Preventing an aquatic invasion

Amazing how something so small, can cause such large problems. With the August long weekend just about here, many Albertans will be taking their boats out on the water. However, the provincial government and local groups are warning boaters¬†to be wary of unwelcome aquatic species ‘hitchhiking’ into our waterways. “[It’s a] huge, huge area of focus,” says Sarah Parker, Priority Issues Coordinator with ESRD. “And it’s not just Alberta Environment and Sustainable Resource Development working on this, that’s how great of an issue it is.”

Alberta is one of the last places in North America who’s waterways haven’t been seriously effected by aquatic invasive species and they’re trying to keep it that way. Two types of mussels (zebra mussels and quagga mussels) and a weed (Eurasion watermilfoil) are of particular concern. Parker gave an informal presentation at the Beauvais Lake Provincial Park, and brought along a clump of mussels to illustrate how they grow and reproduce. “This is a DVD that was hung for about six months in a Great Lake,” says Parker, holding the clump. “They pulled it out and this is what it looked like.”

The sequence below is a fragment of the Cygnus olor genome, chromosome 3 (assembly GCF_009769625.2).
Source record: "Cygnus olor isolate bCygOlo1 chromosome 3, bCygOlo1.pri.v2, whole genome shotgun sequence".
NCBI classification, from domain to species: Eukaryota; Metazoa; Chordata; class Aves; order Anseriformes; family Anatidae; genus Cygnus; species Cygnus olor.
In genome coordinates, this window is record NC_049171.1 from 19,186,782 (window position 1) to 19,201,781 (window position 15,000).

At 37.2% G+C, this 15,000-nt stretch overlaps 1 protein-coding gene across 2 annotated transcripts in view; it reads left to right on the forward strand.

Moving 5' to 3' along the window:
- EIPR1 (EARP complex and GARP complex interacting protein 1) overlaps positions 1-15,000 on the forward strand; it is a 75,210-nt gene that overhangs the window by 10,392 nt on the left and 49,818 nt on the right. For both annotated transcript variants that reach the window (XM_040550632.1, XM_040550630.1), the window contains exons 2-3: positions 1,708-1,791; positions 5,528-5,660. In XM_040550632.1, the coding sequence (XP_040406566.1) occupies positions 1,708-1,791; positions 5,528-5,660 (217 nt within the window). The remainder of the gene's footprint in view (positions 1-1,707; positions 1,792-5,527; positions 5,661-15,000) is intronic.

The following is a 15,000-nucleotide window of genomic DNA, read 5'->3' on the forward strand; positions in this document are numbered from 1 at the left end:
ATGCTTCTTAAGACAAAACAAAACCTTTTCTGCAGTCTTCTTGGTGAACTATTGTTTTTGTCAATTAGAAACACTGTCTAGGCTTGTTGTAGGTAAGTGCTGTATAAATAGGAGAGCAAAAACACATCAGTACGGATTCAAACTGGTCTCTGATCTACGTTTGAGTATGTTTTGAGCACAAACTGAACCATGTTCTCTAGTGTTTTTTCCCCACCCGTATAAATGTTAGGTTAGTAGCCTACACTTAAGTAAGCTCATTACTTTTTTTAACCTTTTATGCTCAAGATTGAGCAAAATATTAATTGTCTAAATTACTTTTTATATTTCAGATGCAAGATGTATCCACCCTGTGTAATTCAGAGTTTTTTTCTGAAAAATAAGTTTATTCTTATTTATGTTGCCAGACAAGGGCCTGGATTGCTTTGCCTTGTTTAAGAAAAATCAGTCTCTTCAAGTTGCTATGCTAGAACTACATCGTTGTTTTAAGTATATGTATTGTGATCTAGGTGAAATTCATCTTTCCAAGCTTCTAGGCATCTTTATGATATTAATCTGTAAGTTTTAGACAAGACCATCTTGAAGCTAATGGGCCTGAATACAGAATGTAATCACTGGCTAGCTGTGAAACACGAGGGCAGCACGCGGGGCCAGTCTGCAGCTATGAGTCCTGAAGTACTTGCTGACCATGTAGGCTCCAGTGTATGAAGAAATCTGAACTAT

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Once settled in a body of water, the mussels reproduce quickly and are nearly impossible to eradicate. “They have tremendous ramifications for both water infrastructure costs, contamination of those infrastructures, which includes both public water utilities as well as irrigation districts,” says Connie Simmons, Planning Manager for the Oldman Watershed Council. “But above and beyond that, we have a huge impact on healthy aquatic ecosystems.”

The cost of dealing with invasive species shows why the province is placing such an emphasis on protecting its waterways. From the power generation to tourism, invasive species could have an impact of over 75 million dollars.¬†“If the environmental and the tourist and recreation doesn’t really get you, then what it means to taxpayers will,” says Parker.

In order to prevent aquatic invasive species from growing in Alberta, the government is asking recreational boaters to be aware of the issue, to inspect and to clean their water craft when travelling from another body of water, from another province, or from the States. To help with this, inspection and decontamination checkpoints have been established along highways entering the province. Simmons hopes boaters will do their part to prevent the spreading of aquatic invasive species. “Be compliant about having your boat inspected at an inspection station, having a decontamination process done… We’re really hoping for the public to participate in that wholeheartedly and basically just be aware.”

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